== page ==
Columns > Published on April 26th, 2018

Even Writers Can Participate In Take Your Kid to Work Day

Take Our Daughters and Sons to Work Day is celebrating its 24th anniversary on April 26, 2018, and you know you want to participate!

This interesting annual event was the brainchild of members of the Ms. Foundation for Women, including its founder, feminist extraordinaire Gloria Steinem. The year was 1993 and Congress had just created the Glass Ceiling Commission that was explicitly looking at why women were not leading companies and what could be done to change it. Seems like we're still talking about that. Anyway, the inaugural event was called "Take Our Daughters to Work Day," and it was targeted at girls to help them envision themselves in various workplaces and positions of power. Women have reported having transformational experiences ever since. The event officially included boys in 2003, but many companies and organizations had been including them already. Now, there's a foundation that just organizes this event around the world on the fourth Thursday in April every year.

The harder sell is mom or dad in their pajamas sitting in front of their laptop all day. Let's work on that.

So now you want to know what other people are doing. Not surprisingly, big tech is leading with the fun factor. Amazon definitely pulls out the stops for this one, organizing a company day, replete with robots. Texas Instruments, which apparently does more than make graphing calculators, also turns it into a fun, educational day for kids and parents. Any industry that makes toys — for kids or adults — is probably doing something awesome, because they make toys. The harder sell is mom or dad in their pajamas sitting in front of their laptop all day. Let's work on that.

Take Our Daughters and Sons to Work Day is intended for kids age 8-18. That's old enough to grasp concepts, endure something like a full work day, and maybe even participate. The intention is not for them to shadow you, but to get a sense of what your work is, and what it feels like to do it. The only way that can happen is if you create some exercises for them that feel like your work. Make it age appropriate and make it fun. Move away from the computer into the physical domain as much as possible. Use props to brainstorm ideas or solve a problem. If you work alone, maybe start at home and then move to a second space you like to frequent and do a different activity there. It's ideal to involve other adults you work with so your kid sees multiple perspectives. Do you ever work in teams? Try creating an age-appropriate activity that engages the expertise of others. If you do research, take them to a library and practice the steps needed to answer a research question or find a piece of information. You're a creative person. Once you start thinking of ways to make ethereal work tangible, the ideas will flow.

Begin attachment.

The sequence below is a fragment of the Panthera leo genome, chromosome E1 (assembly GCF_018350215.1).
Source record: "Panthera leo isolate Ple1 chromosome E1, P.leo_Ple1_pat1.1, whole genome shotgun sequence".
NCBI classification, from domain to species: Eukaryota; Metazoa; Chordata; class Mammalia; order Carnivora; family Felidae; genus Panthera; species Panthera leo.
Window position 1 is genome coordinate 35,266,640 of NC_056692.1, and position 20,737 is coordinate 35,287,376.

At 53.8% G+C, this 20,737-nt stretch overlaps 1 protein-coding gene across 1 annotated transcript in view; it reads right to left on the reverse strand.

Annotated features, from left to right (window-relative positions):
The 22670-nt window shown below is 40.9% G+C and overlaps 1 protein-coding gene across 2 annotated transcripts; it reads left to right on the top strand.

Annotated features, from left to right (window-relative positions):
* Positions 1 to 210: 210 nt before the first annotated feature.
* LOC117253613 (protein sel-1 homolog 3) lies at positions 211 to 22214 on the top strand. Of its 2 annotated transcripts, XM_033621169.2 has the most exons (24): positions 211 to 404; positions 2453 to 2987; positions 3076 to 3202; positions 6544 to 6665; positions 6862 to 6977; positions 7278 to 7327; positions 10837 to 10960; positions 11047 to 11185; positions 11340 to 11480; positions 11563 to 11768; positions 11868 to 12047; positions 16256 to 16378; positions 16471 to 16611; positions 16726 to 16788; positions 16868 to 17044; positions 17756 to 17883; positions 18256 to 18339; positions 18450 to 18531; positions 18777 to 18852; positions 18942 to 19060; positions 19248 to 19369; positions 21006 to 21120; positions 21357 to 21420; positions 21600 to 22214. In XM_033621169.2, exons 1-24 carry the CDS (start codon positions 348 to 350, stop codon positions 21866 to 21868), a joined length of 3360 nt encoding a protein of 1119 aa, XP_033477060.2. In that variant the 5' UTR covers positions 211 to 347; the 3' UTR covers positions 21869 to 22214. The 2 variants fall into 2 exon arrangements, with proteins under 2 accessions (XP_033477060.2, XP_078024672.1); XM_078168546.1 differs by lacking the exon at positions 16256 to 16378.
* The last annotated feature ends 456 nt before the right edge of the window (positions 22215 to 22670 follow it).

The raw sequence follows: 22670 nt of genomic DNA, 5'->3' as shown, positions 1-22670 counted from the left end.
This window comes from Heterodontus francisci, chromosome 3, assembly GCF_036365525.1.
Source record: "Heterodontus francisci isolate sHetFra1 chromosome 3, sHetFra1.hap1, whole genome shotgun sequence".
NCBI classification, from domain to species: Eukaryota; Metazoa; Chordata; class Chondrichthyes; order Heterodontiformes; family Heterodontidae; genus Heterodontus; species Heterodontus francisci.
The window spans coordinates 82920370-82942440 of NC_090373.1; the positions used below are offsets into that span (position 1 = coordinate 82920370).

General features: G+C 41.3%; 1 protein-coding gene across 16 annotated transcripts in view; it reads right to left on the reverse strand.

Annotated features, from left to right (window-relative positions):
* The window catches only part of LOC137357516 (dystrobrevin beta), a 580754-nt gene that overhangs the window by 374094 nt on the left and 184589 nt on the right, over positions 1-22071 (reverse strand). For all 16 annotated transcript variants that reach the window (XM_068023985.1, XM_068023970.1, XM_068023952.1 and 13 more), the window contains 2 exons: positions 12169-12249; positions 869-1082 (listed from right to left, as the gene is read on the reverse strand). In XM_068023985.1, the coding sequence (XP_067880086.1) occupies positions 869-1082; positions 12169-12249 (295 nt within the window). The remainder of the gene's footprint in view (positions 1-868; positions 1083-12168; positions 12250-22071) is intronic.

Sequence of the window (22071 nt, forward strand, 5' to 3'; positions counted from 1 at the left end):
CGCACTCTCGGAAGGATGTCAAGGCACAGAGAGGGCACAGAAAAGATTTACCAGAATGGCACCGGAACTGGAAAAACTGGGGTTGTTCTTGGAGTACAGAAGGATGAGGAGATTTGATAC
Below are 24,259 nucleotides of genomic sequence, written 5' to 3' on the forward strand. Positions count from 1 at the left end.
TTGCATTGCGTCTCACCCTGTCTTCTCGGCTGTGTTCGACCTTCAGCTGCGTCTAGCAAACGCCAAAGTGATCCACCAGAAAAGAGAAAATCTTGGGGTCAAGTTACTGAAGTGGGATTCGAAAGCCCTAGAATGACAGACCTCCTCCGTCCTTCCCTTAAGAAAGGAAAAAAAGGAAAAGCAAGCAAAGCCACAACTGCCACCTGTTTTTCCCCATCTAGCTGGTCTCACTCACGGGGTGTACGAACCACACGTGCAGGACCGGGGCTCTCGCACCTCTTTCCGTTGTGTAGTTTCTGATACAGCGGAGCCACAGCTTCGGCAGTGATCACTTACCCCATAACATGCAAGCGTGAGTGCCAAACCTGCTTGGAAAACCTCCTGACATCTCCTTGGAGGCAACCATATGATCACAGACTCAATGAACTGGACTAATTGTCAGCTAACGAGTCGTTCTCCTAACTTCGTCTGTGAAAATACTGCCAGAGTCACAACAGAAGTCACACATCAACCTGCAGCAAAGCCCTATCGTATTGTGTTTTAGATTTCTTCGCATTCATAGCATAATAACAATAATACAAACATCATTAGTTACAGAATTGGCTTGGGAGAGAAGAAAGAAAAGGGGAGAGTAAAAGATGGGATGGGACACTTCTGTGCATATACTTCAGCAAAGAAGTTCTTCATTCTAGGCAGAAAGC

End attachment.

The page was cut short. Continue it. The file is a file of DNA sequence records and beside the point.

Remember snacks. So many snacks. And a special lunch.

And last but not least: create an elevator speech about your job your kid can easily repeat. You do more than just stare at a computer; you do something you love. Your kid should be able to summarize that for others and take pride in the work you do. Because we all want to be proud of our parents, right?

Have fun and share your stores in the comments!

About the author

Stephanie Bonjack is an academic librarian based in Boulder, Colorado. She teaches the relentless pursuit of information, and illuminates the path to discovery. She has presented at national and international library conferences, and is especially interested in how libraries evolve to serve the needs of 21st century patrons. When she’s not sleuthing in the stacks, she enjoys chasing her toddler across wide open spaces.

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